Research has shown that hostile environments can be a particular problem for women working in traditional male jobs such as policing and defence forces or where they are employed on remote work sites with residential arrangements. These 'masculinity' marked workplaces have a high incidence of sexual harassment. Australia's rural region has an ethos of male dominance. The increased exodus of young women from rural communities could intensify the 'masculine' culture that saturates rural areas.
Given these factors, plus an expected prevalence of occupations with token female representation, we expected to find pervasive sexual harassment as evidenced by both group or pack sexual harassment and the normalisation of a variety of sexual harassment manifestations. To test this hypothesis and to find out more about the nature of sexual harassment in remote Australia, a sample of women employees and employers from 101 workplaces in different parts of remote and regional Australia were interviewed. We found that many of the respondents experienced or observed both 'one-on-one' harassment and 'pack-on-one' harassment.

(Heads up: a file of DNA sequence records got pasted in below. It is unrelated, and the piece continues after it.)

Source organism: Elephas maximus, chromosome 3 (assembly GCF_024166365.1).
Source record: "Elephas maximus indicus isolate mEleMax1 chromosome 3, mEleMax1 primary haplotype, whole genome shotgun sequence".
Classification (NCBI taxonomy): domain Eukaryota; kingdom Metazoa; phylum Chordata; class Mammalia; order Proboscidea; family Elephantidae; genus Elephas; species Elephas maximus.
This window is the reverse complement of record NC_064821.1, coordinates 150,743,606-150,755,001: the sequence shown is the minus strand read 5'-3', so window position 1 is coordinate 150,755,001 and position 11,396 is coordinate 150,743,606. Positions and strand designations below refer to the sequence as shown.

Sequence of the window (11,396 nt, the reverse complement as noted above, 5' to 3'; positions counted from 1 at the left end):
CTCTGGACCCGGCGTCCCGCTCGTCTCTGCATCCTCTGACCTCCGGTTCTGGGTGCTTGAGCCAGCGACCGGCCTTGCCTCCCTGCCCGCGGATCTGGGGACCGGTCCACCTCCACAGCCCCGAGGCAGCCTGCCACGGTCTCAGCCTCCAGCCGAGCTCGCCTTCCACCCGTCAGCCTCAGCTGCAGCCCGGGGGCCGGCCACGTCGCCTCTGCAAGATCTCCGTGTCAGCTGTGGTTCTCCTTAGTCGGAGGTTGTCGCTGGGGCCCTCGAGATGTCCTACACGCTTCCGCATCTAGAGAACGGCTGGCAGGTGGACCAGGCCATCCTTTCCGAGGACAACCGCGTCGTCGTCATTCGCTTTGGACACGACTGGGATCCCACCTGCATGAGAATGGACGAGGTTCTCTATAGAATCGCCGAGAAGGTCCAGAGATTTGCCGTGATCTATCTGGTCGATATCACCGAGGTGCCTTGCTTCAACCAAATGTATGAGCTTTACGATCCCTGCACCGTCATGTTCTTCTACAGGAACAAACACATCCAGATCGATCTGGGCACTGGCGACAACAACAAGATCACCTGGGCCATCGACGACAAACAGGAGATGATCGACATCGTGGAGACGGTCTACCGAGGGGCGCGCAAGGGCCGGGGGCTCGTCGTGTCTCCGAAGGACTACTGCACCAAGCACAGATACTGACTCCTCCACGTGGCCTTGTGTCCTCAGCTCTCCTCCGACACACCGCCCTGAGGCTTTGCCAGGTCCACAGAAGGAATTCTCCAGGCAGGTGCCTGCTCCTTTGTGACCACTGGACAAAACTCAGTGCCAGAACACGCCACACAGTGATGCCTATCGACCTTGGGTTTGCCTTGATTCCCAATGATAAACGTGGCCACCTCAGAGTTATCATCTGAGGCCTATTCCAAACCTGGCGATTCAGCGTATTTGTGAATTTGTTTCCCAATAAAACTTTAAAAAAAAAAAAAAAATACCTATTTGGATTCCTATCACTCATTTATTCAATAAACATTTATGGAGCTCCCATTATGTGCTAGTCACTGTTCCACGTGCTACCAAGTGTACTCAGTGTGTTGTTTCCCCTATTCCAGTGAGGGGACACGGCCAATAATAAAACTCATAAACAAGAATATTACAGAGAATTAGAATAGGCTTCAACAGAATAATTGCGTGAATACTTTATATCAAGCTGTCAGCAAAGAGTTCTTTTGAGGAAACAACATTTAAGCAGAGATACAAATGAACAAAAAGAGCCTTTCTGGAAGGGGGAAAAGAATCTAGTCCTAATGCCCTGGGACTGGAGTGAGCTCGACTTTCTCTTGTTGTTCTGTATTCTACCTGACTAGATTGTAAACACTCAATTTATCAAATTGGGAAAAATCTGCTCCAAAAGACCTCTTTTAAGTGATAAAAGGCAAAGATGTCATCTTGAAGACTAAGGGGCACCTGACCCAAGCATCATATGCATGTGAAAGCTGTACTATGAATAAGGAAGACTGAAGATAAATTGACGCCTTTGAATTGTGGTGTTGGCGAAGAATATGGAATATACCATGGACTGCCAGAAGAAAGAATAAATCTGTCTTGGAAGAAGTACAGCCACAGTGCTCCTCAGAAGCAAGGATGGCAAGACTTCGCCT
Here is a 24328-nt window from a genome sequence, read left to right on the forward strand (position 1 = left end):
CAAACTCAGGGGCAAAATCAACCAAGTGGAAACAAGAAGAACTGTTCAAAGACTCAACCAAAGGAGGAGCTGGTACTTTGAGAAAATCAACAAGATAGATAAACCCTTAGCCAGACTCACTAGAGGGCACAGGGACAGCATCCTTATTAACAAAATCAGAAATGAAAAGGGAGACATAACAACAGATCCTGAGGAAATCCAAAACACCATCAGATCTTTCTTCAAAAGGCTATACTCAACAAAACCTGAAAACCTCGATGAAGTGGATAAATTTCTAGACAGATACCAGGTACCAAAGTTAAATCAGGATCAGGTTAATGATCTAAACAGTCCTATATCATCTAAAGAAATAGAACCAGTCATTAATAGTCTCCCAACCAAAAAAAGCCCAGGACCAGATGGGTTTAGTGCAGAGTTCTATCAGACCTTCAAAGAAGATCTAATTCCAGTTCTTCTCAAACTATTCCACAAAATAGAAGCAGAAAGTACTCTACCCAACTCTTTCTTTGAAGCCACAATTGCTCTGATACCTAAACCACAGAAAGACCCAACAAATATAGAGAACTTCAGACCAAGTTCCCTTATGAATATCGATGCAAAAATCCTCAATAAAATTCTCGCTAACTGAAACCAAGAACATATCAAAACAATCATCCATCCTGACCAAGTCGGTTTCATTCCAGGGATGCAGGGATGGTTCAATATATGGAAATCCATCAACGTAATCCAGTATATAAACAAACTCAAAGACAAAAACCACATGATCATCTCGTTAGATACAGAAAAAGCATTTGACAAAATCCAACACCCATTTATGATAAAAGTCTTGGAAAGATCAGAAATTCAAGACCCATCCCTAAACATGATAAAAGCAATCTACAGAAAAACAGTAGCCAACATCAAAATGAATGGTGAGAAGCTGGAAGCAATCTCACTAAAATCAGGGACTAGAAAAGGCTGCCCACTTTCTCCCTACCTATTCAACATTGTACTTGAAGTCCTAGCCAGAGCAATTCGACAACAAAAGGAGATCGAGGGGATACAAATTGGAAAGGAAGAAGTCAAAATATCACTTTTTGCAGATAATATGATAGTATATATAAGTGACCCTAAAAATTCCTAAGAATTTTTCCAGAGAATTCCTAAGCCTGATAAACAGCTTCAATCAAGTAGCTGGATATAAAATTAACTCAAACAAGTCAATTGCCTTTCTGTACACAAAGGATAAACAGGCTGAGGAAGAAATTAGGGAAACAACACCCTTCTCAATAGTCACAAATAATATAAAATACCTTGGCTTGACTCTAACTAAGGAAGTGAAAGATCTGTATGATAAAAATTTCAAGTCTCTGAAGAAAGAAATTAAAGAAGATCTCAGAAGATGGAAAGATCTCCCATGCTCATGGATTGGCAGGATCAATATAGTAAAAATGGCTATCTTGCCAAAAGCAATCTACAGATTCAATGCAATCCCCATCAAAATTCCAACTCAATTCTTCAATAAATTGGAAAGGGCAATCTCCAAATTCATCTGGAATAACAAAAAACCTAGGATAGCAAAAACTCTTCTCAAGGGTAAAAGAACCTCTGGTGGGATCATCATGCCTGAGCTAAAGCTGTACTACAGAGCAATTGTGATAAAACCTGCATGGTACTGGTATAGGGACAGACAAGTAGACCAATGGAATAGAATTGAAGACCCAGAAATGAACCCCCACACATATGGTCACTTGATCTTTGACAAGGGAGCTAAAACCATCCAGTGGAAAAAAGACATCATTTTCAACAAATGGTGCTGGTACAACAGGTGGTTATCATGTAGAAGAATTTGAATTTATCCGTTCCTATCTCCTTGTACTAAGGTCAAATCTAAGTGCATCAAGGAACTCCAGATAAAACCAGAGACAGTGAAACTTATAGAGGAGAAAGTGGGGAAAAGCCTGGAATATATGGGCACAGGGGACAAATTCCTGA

These behaviours were more common in the traditionally defined masculine occupations like agriculture/horticulture and mining. We did not find a positive correlation between remoteness and sexual harassment with respondents from the most remote areas tending to be from professional occupations.